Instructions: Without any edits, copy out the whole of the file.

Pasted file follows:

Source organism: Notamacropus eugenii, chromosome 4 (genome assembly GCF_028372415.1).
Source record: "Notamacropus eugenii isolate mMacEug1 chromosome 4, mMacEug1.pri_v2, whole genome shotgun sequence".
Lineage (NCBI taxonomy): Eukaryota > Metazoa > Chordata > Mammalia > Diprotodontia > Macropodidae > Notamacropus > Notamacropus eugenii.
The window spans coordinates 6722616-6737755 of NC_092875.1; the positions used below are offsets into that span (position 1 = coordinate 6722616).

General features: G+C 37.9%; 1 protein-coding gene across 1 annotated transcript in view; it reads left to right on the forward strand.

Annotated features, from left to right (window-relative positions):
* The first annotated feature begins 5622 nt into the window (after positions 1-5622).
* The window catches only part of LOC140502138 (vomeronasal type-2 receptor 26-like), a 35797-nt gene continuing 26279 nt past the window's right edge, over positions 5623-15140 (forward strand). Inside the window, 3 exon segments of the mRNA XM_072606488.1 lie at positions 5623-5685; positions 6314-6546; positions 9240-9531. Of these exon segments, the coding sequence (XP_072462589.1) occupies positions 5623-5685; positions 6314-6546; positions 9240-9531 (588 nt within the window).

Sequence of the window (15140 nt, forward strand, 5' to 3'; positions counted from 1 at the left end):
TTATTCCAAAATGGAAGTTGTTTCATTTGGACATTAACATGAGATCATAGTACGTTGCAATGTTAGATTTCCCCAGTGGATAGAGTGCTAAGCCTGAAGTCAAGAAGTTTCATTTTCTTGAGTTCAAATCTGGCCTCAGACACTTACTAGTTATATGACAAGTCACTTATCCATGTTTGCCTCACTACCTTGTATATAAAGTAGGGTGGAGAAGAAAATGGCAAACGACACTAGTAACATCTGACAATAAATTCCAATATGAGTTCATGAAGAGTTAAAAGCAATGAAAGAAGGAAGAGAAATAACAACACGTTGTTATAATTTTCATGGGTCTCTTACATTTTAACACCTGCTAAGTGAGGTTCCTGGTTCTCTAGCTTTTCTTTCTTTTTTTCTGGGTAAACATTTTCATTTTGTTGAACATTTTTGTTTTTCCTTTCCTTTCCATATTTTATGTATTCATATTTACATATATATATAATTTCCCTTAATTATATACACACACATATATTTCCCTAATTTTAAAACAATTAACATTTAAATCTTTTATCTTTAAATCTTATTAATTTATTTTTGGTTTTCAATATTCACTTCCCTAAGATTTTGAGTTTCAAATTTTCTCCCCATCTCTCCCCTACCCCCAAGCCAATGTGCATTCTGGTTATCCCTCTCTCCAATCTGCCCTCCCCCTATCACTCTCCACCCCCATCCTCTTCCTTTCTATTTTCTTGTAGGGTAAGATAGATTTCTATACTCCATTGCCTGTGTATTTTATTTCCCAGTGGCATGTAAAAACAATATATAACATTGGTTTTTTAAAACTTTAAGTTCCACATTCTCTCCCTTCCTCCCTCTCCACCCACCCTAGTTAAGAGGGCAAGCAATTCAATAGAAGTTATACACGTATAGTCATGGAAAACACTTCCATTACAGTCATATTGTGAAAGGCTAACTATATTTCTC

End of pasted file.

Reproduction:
Source organism: Notamacropus eugenii, chromosome 4 (genome assembly GCF_028372415.1).
Source record: "Notamacropus eugenii isolate mMacEug1 chromosome 4, mMacEug1.pri_v2, whole genome shotgun sequence".
Lineage (NCBI taxonomy): Eukaryota > Metazoa > Chordata > Mammalia > Diprotodontia > Macropodidae > Notamacropus > Notamacropus eugenii.
The window spans coordinates 6722616-6737755 of NC_092875.1; the positions used below are offsets into that span (position 1 = coordinate 6722616).

General features: G+C 37.9%; 1 protein-coding gene across 1 annotated transcript in view; it reads left to right on the forward strand.

Annotated features, from left to right (window-relative positions):
* The first annotated feature begins 5622 nt into the window (after positions 1-5622).
* The window catches only part of LOC140502138 (vomeronasal type-2 receptor 26-like), a 35797-nt gene continuing 26279 nt past the window's right edge, over positions 5623-15140 (forward strand). Inside the window, 3 exon segments of the mRNA XM_072606488.1 lie at positions 5623-5685; positions 6314-6546; positions 9240-9531. Of these exon segments, the coding sequence (XP_072462589.1) occupies positions 5623-5685; positions 6314-6546; positions 9240-9531 (588 nt within the window).

Sequence of the window (15140 nt, forward strand, 5' to 3'; positions counted from 1 at the left end):
TTATTCCAAAATGGAAGTTGTTTCATTTGGACATTAACATGAGATCATAGTACGTTGCAATGTTAGATTTCCCCAGTGGATAGAGTGCTAAGCCTGAAGTCAAGAAGTTTCATTTTCTTGAGTTCAAATCTGGCCTCAGACACTTACTAGTTATATGACAAGTCACTTATCCATGTTTGCCTCACTACCTTGTATATAAAGTAGGGTGGAGAAGAAAATGGCAAACGACACTAGTAACATCTGACAATAAATTCCAATATGAGTTCATGAAGAGTTAAAAGCAATGAAAGAAGGAAGAGAAATAACAACACGTTGTTATAATTTTCATGGGTCTCTTACATTTTAACACCTGCTAAGTGAGGTTCCTGGTTCTCTAGCTTTTCTTTCTTTTTTTCTGGGTAAACATTTTCATTTTGTTGAACATTTTTGTTTTTCCTTTCCTTTCCATATTTTATGTATTCATATTTACATATATATATAATTTCCCTTAATTATATACACACACATATATTTCCCTAATTTTAAAACAATTAACATTTAAATCTTTTATCTTTAAATCTTATTAATTTATTTTTGGTTTTCAATATTCACTTCCCTAAGATTTTGAGTTTCAAATTTTCTCCCCATCTCTCCCCTACCCCCAAGCCAATGTGCATTCTGGTTATCCCTCTCTCCAATCTGCCCTCCCCCTATCACTCTCCACCCCCATCCTCTTCCTTTCTATTTTCTTGTAGGGTAAGATAGATTTCTATACTCCATTGCCTGTGTATTTTATTTCCCAGTGGCATGTAAAAACAATATATAACATTGGTTTTTTAAAACTTTAAGTTCCACATTCTCTCCCTTCCTCCCTCTCCACCCACCCTAGTTAAGAGGGCAAGCAATTCAATAGAAGTTATACACGTATAGTCATGGAAAACACTTCCATTACAGTCATATTGTGAAAGGCTAACTATATTTCTC